Isle Royale National Park is a remote island in Lake Superior where only two wolves remain, the lowest population in more than 50 years. Scientists believe there is little chance for a natural recovery in the population. As top predator, wolves play a critical role in the health of the island ecosystem.

UPDATE: September 2019

Isle Royale National Park now has 17 wolves (nine males and eight females), up from just two that remained a year ago when the National Park Service began to implement the wolf restoration plan.

Blog Post

Wolves on the Rise at Isle Royale

Researchers study the effects of 12 new wolves on this remote island park.

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The latest round of wolf relocations was through a partnership between NPS, Michigan Department of Natural Resources, US Department of Agriculture and State University of New York – College of Environmental Sciences and Forestry. A total of four wolves were relocated from Michigan to the park in early September. One male did not make it, but two males and a female now call the park home, joining other new arrivals from Minnesota and Ontario.

The Park Service and its partners will continue to monitor the wolf population to determine evidence of social organization, reproduction and predation, and the annual winter study conducted by researchers with Michigan Tech will continue in early 2020. Check out one of the newest arrivals stepping foot on the island and visit the Park Service website for regular photos, videos and other updates about the wolf relocations.

Blog Post

An Important Step for Wildlife at Isle Royale

The wolf population at this remote Michigan park has been dwindling for years. A new plan, supported by the island’s eminent researcher, will benefit the animals and the ecology of…

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The National Park Service is bringing new wolves to Isle Royale National Park. After extensive environmental analysis and input from scientists to determine the best approach, the Park Service released a Record of Decision on June 7, 2018 finalizing its long-awaited wolf management plan. The plan calls for the introduction of 20-30 wolves over a three-to-five-year period, beginning as soon as late September 2018.

NPCA has long believed that wolves are critical to maintaining a healthy landscape at Isle Royale National Park. We support this plan that will ensure this iconic species won’t disappear from the park.


Isle Royale National Park: Wolves

View our interactive map to learn more about efforts to restore wolves and bring balance back to Isle Royale National Park.

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The wolf introduction plan comes at a critical time. The 2018 winter study, led by researchers from Michigan Technological University, confirmed that just two wolves remain on the island and there is no hope that this pair will successfully breed. The nearly 1,500 moose at Isle Royale may double in population over the next several years, throwing the health of the park out of balance and devastating the island’s vegetation. Now is the time to restore this top predator and bring balance back to Isle Royale National Park.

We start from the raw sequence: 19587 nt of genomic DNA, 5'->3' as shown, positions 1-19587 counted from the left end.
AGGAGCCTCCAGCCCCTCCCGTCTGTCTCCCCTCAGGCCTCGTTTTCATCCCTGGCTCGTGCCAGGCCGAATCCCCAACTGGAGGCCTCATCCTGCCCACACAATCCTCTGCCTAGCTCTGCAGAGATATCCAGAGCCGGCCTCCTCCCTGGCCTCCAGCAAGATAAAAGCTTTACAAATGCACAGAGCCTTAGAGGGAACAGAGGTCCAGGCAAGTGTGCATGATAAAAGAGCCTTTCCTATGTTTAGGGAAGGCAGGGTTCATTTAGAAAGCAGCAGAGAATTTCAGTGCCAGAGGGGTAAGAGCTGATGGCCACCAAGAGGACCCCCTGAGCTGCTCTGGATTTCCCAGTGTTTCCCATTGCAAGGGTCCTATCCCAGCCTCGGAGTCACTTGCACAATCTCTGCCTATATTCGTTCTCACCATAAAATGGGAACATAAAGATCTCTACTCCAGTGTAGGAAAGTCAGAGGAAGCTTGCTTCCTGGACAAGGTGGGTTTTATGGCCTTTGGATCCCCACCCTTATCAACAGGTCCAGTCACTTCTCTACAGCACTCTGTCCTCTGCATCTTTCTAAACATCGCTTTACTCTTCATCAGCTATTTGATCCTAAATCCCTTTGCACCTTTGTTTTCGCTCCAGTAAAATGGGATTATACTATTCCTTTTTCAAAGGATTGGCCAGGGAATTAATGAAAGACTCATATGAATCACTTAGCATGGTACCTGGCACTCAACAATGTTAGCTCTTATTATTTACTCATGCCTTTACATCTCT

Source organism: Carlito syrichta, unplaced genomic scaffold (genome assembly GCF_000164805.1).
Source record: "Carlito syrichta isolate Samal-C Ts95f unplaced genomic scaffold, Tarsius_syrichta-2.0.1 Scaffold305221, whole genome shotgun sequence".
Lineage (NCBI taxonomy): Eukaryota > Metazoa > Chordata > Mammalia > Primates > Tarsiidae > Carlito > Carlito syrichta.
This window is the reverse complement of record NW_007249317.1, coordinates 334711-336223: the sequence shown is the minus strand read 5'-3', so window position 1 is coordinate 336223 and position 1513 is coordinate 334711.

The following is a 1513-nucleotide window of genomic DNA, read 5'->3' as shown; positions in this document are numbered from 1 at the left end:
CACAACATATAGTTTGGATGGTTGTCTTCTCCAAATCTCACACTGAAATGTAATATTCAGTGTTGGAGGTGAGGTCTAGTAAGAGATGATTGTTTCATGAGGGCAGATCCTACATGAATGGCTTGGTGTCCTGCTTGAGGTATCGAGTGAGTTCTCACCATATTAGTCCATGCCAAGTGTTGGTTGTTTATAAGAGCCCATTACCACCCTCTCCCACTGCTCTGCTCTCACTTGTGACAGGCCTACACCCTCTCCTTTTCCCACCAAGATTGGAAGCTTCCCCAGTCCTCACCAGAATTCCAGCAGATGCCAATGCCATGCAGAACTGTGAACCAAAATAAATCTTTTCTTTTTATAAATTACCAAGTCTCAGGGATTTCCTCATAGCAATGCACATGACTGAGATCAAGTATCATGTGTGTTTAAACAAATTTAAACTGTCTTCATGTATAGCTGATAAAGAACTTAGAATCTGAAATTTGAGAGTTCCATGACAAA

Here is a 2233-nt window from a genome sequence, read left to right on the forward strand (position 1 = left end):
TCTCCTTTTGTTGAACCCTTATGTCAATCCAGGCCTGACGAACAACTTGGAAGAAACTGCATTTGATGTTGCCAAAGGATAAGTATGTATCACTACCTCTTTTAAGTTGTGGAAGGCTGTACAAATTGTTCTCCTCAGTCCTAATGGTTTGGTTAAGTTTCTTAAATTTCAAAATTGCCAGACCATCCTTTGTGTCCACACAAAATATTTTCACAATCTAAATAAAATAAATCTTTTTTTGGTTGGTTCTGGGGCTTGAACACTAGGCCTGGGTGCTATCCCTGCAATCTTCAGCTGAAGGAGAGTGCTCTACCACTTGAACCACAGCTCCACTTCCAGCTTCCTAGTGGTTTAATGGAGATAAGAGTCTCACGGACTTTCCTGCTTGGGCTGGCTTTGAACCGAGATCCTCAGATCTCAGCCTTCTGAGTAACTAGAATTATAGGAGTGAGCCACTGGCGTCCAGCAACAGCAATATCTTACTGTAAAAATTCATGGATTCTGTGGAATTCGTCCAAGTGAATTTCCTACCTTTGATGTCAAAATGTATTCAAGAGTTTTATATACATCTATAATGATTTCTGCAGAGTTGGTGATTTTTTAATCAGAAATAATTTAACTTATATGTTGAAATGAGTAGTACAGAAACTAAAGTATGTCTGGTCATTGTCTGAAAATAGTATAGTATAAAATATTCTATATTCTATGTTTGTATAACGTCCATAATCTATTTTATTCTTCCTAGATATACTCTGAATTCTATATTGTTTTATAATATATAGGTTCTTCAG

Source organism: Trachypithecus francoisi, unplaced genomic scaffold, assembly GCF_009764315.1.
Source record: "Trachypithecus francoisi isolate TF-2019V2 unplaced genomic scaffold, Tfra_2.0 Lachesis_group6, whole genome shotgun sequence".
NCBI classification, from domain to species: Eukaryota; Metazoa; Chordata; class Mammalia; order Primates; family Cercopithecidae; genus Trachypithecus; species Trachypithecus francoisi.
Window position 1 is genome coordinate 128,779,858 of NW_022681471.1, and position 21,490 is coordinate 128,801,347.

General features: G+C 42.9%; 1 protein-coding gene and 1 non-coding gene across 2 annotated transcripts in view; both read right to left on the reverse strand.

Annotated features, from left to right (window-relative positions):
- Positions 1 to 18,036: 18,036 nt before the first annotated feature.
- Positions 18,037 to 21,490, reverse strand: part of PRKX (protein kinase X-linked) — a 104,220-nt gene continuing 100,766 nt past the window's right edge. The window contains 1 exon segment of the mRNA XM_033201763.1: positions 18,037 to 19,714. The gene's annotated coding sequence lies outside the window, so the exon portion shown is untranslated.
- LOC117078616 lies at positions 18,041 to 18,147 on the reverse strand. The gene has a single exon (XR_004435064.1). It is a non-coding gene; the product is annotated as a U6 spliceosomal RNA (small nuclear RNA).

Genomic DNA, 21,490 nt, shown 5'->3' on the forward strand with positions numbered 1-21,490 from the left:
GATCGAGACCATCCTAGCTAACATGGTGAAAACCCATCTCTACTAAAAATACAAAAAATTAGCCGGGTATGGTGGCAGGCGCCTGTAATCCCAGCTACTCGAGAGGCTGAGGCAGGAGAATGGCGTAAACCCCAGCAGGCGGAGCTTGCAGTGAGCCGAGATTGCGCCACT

We look forward to once again hearing the wolves’ unmistakable howls:



Fact Sheet

When Nature Is Out of Balance

The wolf population at Isle Royale National Park has been dwindling for years but a new plan to introduce more wolves brings hope.

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Isle Royale National Park is a remote island in Lake Superior that is 99 percent federally designated wilderness. It is home to the longest predator-prey study in the world, marking its 60th year in 2018, focused on the interplay between the island’s most famous residents, its wolves and moose.

Right now there are only two wolves left on the island that are inbred, making a natural recovery unlikely.

Reason for the Decline

Wolves served as effective predators for decades, but over the years many factors reduced the population, and now warming temperatures have compromised the animals’ only route on and off the island.

Historically, ice bridges formed on Lake Superior to the mainland for more than 50 days a year, allowing wolves ample time to migrate. Over the last 20 years, these bridges have been far less common and consistent, effectively stranding the two last wolves at Isle Royale and preventing newcomers.

A Park Without Wolves?

Magazine Article

The Case of the Shrinking Moose

A new study reveals the surprising effects of climate change on this iconic species in Isle Royale National Park.

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Wolves play a critical role as the top predator on the island, and their dwindling numbers have resulted in a rising moose population. In the absence of a predator, the moose population is growing and may double in the next four to five years, throwing the ecosystem out of balance as they devastate the island’s vegetation, eliminating their food source and impacting other native species.

Bringing new wolves to Isle Royale is the best method for protecting the long-term survival of the island’s wildlife while supporting a balanced and sustainable ecosystem at the park.

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